SHIRLEY & JAMILA SAVE THEIR SUMMER

An action-packed graphic novel about finding—and forgiving—our closest friends.

When Jamila Waheed meets fellow 10-year-old Shirley Bones at a garage sale, she’s hopeful she’s made her first neighborhood friend.

Shirley’s mother is sending her to camp for the summer, against her will. When Jamila confesses that she’s in the same situation, Shirley, who’s a bit of an oddball, says that she’ll convince her mother to convince Jamila’s mother to let them skip camp and spend time together instead. Jamila is skeptical, but Shirley comes through, and before long, the two girls are spending their days together on the nearby basketball court. But instead of practicing, like Jamila, Shirley makes it her home base for doing detective work. When Jamila joins Shirley, the two begin to forge a true friendship—one that their latest case puts to the test. This fast-paced graphic novel set in Canada features a diverse cast of characters featured in drawings teeming with movement, detail, and life. Jamila is a brown-skinned Muslim girl, and Shirley is white. Goerz is a master of character development, making no one into a villain and no one into a saint and giving each a fascinating role to play. While Jamila and Shirley’s friendship is the highlight, it’s only one of many deeply satisfactory layers of storytelling.

An action-packed graphic novel about finding—and forgiving—our closest friends. (Graphic fiction. 8-12)

Pub Date: July 14, 2020

ISBN: 978-0-525-55286-4

Page Count: 224

Publisher: Dial Books

Review Posted Online: March 24, 2020

Kirkus Reviews Issue: April 15, 2020

WRECKING BALL

From the Diary of a Wimpy Kid series , Vol. 14

Readers can still rely on this series to bring laughs.

The Heffley family’s house undergoes a disastrous attempt at home improvement.

When Great Aunt Reba dies, she leaves some money to the family. Greg’s mom calls a family meeting to determine what to do with their share, proposing home improvements and then overruling the family’s cartoonish wish lists and instead pushing for an addition to the kitchen. Before bringing in the construction crew, the Heffleys attempt to do minor maintenance and repairs themselves—during which Greg fails at the work in various slapstick scenes. Once the professionals are brought in, the problems keep getting worse: angry neighbors, terrifying problems in walls, and—most serious—civil permitting issues that put the kibosh on what work’s been done. Left with only enough inheritance to patch and repair the exterior of the house—and with the school’s dismal standardized test scores as a final straw—Greg’s mom steers the family toward moving, opening up house-hunting and house-selling storylines (and devastating loyal Rowley, who doesn’t want to lose his best friend). While Greg’s positive about the move, he’s not completely uncaring about Rowley’s action. (And of course, Greg himself is not as unaffected as he wishes.) The gags include effectively placed callbacks to seemingly incidental events (the “stress lizard” brought in on testing day is particularly funny) and a lampoon of after-school-special–style problem books. Just when it seems that the Heffleys really will move, a new sequence of chaotic trouble and property destruction heralds a return to the status quo. Whew.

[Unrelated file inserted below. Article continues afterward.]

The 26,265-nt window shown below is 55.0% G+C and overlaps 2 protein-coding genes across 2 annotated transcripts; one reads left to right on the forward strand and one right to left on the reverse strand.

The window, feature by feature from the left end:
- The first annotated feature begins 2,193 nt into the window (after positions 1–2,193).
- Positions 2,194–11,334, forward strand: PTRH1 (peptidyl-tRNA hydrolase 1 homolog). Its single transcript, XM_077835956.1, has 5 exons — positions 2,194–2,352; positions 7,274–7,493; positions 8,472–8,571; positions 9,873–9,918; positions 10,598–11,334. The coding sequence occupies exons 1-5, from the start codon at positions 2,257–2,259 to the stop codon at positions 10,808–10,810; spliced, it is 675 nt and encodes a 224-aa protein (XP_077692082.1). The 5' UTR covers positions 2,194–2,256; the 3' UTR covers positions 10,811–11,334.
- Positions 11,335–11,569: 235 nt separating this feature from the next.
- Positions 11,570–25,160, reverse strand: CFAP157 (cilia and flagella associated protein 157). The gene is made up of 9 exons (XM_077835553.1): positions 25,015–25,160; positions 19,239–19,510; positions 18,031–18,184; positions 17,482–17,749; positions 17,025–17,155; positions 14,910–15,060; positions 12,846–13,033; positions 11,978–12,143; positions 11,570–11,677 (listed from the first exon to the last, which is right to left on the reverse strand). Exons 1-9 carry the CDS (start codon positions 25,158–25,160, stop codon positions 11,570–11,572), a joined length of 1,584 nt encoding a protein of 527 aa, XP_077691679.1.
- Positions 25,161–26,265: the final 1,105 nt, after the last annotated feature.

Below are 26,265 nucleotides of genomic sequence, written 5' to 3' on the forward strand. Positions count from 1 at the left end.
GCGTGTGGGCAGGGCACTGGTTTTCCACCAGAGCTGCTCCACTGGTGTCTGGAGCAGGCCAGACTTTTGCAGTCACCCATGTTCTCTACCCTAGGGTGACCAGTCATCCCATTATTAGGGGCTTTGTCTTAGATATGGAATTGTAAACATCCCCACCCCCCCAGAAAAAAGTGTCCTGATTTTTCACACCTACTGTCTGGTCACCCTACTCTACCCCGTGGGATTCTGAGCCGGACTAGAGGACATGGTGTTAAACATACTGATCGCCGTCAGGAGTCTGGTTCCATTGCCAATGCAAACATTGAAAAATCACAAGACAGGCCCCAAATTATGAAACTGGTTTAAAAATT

Readers can still rely on this series to bring laughs. (Graphic/fiction hybrid. 8-12)

Pub Date: Nov. 5, 2019

ISBN: 978-1-4197-3903-3

Page Count: 224

Publisher: Amulet/Abrams

Review Posted Online: Nov. 18, 2019

CHARLOTTE'S WEB

The three way chats, in which they are joined by other animals, about web spinning, themselves, other humans—are as often...

A successful juvenile by the beloved New Yorker writer portrays a farm episode with an imaginative twist that makes a poignant, humorous story of a pig, a spider and a little girl.

Young Fern Arable pleads for the life of runt piglet Wilbur and gets her father to sell him to a neighbor, Mr. Zuckerman. Daily, Fern visits the Zuckermans to sit and muse with Wilbur and with the clever pen spider Charlotte, who befriends him when he is lonely and downcast. At the news of Wilbur's forthcoming slaughter, campaigning Charlotte, to the astonishment of people for miles around, spins words in her web. "Some Pig" comes first. Then "Terrific"—then "Radiant". The last word, when Wilbur is about to win a show prize and Charlotte is about to die from building her egg sac, is "Humble". And as the wonderful Charlotte does die, the sadness is tempered by the promise of more spiders next spring.

The three way chats, in which they are joined by other animals, about web spinning, themselves, other humans—are as often informative as amusing, and the whole tenor of appealing wit and pathos will make fine entertainment for reading aloud, too.

Pub Date: Oct. 15, 1952

ISBN: 978-0-06-026385-0

Page Count: 192

Publisher: Harper/HarperCollins

Review Posted Online: Sept. 14, 2011

Kirkus Reviews Issue: Oct. 1, 1952

Close Quickview